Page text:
About two thirds of shoppers believe the quality and innovation of own label goods are on a par with branded goods and more than two thirds say own label is better value for money than branded.
This was the shock finding of a survey of almost 2,000 consumers carried out exclusively for The Grocer by Harris Interactive last month.
The survey presents a fascinating insight into changing attitudes towards supermarket own label offers and underscores how much of a threat own label has become to branded suppliers.
Indeed, shoppers estimate that own label accounts for as much as a third of their baskets and trolleys, the survey indicates.
Caroline North, senior marketing executive, says the research suggests that own label is in rude health when measured in terms of quality, value for money and innovation against its branded competition.
"These are the factors that have contributed to consumers buying brands over own label. It is not just about price," she says.
"Consumers are fully aware that if price was the only motivation then own label would be winning. But as we are aware, there are other attributes that come into play, such as quality and innovation. This is a wake-up call for the brands."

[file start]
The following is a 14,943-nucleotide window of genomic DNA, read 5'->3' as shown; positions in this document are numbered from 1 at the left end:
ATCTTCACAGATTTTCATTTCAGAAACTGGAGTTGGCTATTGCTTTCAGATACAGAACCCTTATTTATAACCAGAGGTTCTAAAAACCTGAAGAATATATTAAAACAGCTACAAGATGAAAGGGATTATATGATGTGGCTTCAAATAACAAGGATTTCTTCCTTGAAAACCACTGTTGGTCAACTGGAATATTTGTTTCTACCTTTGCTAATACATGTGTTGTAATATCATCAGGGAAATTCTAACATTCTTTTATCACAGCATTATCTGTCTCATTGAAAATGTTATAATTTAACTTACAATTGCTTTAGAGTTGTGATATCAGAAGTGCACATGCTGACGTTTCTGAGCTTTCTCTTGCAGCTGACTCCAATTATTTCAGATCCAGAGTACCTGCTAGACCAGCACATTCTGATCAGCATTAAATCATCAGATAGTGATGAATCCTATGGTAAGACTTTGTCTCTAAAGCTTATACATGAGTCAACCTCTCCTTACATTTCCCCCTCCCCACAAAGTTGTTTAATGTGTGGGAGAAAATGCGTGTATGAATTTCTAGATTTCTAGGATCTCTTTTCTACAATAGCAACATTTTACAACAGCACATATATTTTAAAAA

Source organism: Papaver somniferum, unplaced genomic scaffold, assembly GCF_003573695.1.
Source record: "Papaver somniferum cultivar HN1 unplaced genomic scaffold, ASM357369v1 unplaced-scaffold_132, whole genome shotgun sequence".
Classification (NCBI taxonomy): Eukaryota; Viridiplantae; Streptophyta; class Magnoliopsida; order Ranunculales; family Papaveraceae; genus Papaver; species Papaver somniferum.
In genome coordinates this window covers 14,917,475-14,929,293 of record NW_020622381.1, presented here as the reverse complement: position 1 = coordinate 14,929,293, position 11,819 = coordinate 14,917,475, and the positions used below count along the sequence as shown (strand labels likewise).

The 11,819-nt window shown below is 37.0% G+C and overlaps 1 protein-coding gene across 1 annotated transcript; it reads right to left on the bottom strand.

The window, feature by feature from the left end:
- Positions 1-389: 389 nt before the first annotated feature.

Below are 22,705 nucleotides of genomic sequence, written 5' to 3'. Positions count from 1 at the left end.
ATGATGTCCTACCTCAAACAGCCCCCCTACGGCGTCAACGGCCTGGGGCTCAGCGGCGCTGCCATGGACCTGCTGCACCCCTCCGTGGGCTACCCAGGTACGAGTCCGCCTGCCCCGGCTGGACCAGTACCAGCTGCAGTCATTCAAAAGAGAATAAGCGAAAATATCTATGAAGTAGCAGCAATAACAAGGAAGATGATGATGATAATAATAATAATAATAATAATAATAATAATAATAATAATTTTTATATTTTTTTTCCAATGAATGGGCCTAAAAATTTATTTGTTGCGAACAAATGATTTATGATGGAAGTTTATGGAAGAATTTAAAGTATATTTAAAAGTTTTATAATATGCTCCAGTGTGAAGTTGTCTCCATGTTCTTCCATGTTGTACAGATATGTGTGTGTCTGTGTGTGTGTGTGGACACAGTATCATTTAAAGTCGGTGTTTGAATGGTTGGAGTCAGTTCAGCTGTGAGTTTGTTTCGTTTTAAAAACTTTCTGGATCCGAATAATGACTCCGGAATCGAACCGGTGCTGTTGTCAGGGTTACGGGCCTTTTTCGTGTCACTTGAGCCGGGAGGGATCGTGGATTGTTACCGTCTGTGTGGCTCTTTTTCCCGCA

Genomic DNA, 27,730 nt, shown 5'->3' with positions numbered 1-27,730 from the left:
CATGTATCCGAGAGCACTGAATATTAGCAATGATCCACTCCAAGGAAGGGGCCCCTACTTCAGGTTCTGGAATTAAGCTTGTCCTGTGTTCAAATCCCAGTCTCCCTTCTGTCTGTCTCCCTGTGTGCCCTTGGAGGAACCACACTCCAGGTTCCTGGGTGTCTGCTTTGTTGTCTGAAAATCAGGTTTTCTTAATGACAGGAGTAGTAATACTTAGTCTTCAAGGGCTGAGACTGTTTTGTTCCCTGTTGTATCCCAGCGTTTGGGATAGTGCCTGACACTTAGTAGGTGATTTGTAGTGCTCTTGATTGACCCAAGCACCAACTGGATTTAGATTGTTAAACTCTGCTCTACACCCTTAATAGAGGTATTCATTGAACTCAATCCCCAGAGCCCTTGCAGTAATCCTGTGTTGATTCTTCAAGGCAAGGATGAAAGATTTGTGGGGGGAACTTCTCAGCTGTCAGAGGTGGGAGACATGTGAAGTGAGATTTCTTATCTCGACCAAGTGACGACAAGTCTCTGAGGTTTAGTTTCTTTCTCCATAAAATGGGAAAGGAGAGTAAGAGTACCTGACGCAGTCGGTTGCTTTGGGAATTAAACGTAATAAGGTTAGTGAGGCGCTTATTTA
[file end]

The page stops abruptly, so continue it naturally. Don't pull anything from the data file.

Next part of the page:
As the multiples have shifted from pure value into mid-price and premium territories with their own label ranges, so the perception of the quality of own label has changed. Respondents who regard own label as the same quality as branded typically have a shopping basket that contains a massive 40.8% of own label items.
However, although the multiples have not been slow to recognise the opportunities, particularly at the premium end of the spectrum ('Own label at a premium', The Grocer, March 25, p10), not everyone is as convinced about the quality of own label. Those who believe that own label is of lower quality only buy an average 22.8% of own label products. Where quality is felt to be poor there is a reluctance by shoppers to buy own label products instead of branded alternatives.